Last Friday King’s College Library and Archives hosted an exhibition for the Open Cambridge weekend, focusing partly on Kingsman John Davy Hayward (1905-1965) and his collection of early editions of the works of John Wilmot, Second Earl of Rochester (1647-1680). These are some selected highlights of the exhibition.
Poems on Several Occasions was the first anthology of Rochester’s poems published after his death in July 1680. The false imprint (it was printed in London) and lack of a publisher’s name permitted unrestrained lewdness of content. By November of that year Samuel Pepys had a copy which he kept in the right-hand drawer of his writing desk as he considered it ‘unfit to mix with my other books’, adding ‘pray let it remain there, for as he is past writing any more so bad in one sense, so I despair of any man surviving him to write so good in another’.
Only a handful of Rochester’s works were printed during his lifetime, mainly satires published as broadsides. The most famous was his ‘A Satyr against Mankind’ (1679) which is a scathing denunciation of rationalism and optimism that contrasts human wickedness with animal wisdom. His ‘A Satyr against Marriage’ is written in a similar vein.
Spot the difference: numerous editions of Rochester’s works appeared during the late seventeenth and eighteenth centuries, and their salacious content was gradually rewritten to reflect ‘respectable’ tastes. One of these portraits has been doctored, perhaps to suggest the venereal disease that would eventually lead to Rochester’s demise.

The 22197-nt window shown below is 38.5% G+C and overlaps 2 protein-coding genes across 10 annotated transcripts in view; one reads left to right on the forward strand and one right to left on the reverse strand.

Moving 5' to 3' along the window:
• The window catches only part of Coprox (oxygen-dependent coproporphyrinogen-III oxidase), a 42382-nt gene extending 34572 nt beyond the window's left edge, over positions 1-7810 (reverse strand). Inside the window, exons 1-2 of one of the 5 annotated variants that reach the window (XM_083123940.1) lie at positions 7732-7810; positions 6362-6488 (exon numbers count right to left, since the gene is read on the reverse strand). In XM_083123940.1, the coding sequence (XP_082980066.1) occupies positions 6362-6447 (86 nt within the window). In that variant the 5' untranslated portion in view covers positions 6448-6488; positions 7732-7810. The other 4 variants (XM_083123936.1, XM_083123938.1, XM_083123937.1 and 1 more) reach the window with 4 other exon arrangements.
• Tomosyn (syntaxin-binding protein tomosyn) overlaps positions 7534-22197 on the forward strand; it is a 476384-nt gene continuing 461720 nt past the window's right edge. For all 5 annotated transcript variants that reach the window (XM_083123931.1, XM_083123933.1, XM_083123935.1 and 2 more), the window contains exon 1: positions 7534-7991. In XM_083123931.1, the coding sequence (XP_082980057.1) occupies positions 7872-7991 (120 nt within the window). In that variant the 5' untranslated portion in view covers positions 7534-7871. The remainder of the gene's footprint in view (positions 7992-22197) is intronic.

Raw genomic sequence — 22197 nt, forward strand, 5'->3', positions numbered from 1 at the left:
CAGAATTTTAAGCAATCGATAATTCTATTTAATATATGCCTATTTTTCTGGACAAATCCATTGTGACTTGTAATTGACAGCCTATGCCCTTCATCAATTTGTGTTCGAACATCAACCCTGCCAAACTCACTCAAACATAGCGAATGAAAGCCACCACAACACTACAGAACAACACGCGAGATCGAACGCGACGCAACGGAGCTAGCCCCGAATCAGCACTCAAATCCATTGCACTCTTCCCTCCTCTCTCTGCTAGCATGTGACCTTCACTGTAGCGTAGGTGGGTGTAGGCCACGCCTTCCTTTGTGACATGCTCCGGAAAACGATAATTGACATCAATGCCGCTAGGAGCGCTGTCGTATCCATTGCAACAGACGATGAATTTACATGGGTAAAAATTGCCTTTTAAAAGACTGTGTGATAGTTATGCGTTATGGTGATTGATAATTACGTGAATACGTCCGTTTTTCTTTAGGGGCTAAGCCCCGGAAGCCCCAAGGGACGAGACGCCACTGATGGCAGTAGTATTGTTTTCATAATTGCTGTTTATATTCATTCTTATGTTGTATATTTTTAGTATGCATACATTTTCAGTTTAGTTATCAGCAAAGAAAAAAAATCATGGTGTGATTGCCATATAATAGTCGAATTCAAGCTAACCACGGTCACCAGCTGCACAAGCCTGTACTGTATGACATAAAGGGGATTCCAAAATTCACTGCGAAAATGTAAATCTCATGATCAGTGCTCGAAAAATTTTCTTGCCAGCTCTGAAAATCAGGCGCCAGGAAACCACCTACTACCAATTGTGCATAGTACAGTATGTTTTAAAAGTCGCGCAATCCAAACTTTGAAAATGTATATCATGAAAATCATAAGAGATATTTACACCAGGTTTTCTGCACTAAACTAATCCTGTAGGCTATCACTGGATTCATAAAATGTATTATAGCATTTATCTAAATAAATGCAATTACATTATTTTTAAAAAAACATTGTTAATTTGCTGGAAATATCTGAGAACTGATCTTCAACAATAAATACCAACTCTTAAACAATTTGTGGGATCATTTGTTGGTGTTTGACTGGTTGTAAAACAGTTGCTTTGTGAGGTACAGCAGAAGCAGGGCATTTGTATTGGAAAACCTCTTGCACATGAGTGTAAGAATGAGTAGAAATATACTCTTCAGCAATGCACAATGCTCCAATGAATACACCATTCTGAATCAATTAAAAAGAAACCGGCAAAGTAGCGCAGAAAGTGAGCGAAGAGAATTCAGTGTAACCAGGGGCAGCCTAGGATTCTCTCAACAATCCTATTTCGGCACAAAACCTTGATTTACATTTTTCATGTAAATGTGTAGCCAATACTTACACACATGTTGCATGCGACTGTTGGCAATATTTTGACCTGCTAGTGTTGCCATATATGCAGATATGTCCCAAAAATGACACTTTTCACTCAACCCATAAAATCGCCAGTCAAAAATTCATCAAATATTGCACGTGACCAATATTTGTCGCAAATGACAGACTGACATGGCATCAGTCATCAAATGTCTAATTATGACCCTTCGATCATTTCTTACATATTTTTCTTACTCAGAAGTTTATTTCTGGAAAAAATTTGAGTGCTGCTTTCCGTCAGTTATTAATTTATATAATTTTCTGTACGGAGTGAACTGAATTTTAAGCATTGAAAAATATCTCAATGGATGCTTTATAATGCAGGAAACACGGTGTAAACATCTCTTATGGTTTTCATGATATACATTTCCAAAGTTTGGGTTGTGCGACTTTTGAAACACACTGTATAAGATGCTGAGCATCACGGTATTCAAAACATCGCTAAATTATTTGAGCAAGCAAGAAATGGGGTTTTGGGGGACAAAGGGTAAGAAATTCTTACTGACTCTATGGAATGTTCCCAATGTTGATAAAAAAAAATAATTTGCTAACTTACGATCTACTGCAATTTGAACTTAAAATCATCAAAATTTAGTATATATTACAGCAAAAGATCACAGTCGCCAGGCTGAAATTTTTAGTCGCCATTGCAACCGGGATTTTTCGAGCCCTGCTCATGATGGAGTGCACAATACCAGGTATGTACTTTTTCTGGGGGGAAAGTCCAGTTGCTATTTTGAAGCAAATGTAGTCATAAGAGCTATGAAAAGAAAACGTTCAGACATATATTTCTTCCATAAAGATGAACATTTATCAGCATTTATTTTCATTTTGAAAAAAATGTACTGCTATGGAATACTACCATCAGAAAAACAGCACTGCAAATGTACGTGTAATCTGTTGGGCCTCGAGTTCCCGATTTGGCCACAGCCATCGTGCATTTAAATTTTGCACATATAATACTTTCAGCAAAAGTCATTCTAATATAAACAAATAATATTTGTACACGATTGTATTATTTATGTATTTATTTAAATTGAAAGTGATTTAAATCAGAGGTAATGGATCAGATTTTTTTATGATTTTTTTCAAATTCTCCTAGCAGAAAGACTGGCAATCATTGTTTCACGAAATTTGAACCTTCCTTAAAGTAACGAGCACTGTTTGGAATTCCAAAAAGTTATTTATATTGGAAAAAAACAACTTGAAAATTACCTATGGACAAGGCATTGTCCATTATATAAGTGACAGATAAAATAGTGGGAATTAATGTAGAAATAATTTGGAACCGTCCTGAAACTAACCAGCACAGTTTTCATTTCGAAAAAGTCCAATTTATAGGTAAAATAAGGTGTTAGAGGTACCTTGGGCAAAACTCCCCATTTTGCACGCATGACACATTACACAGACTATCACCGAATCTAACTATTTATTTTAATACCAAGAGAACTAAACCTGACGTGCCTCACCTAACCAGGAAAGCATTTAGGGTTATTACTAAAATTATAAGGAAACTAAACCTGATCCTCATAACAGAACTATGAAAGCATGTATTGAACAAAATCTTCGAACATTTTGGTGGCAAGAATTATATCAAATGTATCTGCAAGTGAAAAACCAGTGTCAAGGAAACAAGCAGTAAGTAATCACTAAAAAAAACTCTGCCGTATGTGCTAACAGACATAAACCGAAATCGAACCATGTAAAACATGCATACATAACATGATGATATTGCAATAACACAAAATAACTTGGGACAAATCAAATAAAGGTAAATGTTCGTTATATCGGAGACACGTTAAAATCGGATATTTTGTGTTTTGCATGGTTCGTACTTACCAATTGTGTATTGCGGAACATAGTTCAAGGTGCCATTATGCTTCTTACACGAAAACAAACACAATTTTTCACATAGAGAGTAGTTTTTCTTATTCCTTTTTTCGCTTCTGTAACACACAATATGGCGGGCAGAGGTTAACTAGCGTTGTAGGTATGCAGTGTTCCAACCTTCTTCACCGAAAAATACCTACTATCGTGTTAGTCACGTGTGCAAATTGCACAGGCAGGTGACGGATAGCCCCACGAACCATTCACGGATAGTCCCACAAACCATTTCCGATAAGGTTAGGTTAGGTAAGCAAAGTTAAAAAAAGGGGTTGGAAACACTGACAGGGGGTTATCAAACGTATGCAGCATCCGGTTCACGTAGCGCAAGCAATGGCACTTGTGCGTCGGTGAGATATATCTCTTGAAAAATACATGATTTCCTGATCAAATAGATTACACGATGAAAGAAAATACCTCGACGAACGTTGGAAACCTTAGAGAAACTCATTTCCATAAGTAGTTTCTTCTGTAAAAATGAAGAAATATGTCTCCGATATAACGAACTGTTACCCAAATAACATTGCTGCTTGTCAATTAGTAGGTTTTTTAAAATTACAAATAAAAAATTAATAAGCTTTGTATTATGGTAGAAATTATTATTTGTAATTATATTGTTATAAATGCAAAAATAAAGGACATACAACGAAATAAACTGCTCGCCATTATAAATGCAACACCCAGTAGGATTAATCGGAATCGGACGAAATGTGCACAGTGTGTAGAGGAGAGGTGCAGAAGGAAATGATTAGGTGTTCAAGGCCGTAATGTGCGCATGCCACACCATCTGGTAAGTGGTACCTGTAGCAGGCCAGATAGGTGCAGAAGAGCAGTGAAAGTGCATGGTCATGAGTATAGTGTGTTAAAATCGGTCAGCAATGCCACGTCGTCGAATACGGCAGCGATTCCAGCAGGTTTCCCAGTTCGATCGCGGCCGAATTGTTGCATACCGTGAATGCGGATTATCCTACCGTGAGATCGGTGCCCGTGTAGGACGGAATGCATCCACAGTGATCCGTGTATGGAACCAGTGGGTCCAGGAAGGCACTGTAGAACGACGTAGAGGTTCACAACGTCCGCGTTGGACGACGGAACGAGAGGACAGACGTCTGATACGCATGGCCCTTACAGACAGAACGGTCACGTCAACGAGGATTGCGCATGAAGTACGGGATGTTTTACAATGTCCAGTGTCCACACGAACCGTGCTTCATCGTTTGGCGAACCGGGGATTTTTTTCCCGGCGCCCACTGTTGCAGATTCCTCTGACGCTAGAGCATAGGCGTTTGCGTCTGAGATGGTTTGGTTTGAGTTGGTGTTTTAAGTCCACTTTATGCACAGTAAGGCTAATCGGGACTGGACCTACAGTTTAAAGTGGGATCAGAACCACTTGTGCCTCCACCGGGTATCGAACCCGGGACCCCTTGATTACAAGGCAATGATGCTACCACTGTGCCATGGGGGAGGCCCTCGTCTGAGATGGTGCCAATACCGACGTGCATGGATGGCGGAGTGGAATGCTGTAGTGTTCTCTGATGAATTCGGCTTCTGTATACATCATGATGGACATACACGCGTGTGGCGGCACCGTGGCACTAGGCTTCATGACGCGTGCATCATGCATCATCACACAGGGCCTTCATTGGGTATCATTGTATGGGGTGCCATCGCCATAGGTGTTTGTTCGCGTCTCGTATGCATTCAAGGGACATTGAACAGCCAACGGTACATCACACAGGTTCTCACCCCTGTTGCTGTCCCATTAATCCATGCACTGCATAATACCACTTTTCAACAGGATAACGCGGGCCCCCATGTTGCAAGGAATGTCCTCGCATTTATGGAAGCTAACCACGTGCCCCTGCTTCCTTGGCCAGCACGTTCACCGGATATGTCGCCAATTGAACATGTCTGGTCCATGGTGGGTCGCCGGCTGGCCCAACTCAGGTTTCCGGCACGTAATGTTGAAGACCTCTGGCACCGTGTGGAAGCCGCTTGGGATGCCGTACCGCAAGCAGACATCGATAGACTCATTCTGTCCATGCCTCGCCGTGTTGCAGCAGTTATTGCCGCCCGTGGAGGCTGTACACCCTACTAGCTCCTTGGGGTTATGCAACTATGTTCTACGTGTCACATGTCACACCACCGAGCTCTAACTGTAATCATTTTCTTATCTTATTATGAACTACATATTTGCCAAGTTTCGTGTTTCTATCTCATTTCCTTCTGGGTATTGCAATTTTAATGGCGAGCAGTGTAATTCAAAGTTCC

The actress Nell Gwyn, a long-time mistress of Charles II, is also believed to have been Rochester’s mistress, perhaps demonstrating his prominent position at court as well as his interest in the theatre. In 1673 Rochester had begun training Elizabeth Barry as an actress. She went on to become the most famous actress of her age and her relationship with Rochester produced a daughter. Whilst bearing all the hallmarks of Rochester’s style, some doubt the authenticity of this explicit (and anonymously published) letter from Rochester to Nell.
Monkey business: this engraving is one of the best known images of Rochester, and provided the title for Graham Greene’s biography of the author, Lord Rochester’s Monkey. In ‘A Satyr against Mankind’ Rochester writes:
Were I, who to my Cost already am
One of those strange, prodigious Creatures Man,
A Spirit free, to choose for my own Share,
What sort of Flesh and Blood I pleas’d to wear,
I’d be a Dog, a Monkey, or a Bear,
Or any thing, but that vain Animal,
Who is so proud of being Rational.
In 1676 Rochester fell into disfavour with the King and fled this time to Tower Hill where he impersonated a physician, one ‘Dr Alexander Bendo’. Under this persona he claimed skill in treating many conditions including ‘barrenness’, apparently gaining him access to many young ladies.
WARNING: This blog post was not suitable for children.